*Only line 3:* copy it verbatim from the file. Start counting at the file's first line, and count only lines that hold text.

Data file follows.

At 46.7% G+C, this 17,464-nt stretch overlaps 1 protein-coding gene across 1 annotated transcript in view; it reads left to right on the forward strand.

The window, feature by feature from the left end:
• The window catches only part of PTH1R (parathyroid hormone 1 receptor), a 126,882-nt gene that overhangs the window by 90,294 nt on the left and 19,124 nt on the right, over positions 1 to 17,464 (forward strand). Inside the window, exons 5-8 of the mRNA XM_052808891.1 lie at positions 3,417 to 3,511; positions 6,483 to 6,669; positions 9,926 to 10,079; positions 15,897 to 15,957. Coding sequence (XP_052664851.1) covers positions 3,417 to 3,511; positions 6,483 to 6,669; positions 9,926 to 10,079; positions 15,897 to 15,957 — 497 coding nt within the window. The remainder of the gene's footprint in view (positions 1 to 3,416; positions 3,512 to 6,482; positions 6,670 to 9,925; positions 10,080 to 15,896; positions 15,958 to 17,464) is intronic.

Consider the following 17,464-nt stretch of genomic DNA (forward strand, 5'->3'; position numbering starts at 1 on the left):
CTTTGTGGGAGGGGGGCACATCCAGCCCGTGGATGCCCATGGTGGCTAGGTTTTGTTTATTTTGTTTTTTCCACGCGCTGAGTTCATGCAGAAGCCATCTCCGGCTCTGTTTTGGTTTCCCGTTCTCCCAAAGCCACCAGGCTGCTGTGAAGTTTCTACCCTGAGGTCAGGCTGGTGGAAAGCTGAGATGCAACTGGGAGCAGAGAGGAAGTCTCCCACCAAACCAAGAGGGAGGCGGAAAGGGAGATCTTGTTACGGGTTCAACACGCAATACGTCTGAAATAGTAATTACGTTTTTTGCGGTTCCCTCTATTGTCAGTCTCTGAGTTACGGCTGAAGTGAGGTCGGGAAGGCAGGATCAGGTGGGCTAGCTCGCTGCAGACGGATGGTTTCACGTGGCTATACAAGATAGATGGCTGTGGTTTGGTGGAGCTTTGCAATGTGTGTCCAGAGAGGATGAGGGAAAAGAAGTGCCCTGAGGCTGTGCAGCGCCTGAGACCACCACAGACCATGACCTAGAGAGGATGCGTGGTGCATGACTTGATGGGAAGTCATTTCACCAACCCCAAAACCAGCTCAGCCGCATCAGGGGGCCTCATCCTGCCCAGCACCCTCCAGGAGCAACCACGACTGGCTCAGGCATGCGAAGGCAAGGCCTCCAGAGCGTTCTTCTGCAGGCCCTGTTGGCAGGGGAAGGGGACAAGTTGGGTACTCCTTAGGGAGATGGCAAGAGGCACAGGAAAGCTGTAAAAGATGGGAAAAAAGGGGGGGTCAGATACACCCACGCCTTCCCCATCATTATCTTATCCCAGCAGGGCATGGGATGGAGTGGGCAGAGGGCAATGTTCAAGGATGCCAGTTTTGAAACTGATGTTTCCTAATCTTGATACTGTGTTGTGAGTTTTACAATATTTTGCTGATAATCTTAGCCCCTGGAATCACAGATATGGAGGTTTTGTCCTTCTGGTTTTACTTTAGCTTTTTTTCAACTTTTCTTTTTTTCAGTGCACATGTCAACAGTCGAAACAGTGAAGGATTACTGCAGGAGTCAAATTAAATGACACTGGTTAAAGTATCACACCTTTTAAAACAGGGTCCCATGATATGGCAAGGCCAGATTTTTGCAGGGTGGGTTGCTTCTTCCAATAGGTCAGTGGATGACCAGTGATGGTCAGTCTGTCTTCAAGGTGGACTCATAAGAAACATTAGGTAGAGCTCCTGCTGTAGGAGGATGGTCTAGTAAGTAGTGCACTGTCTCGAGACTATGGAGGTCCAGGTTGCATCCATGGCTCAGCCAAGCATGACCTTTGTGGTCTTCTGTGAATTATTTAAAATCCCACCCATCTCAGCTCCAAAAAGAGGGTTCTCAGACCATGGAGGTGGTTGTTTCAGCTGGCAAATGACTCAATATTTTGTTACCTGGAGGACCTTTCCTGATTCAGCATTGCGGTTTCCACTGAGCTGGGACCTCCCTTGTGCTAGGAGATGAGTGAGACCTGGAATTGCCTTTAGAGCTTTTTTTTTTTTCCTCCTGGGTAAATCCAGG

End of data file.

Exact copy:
• The window catches only part of PTH1R (parathyroid hormone 1 receptor), a 126,882-nt gene that overhangs the window by 90,294 nt on the left and 19,124 nt on the right, over positions 1 to 17,464 (forward strand). Inside the window, exons 5-8 of the mRNA XM_052808891.1 lie at positions 3,417 to 3,511; positions 6,483 to 6,669; positions 9,926 to 10,079; positions 15,897 to 15,957. Coding sequence (XP_052664851.1) covers positions 3,417 to 3,511; positions 6,483 to 6,669; positions 9,926 to 10,079; positions 15,897 to 15,957 — 497 coding nt within the window. The remainder of the gene's footprint in view (positions 1 to 3,416; positions 3,512 to 6,482; positions 6,670 to 9,925; positions 10,080 to 15,896; positions 15,958 to 17,464) is intronic.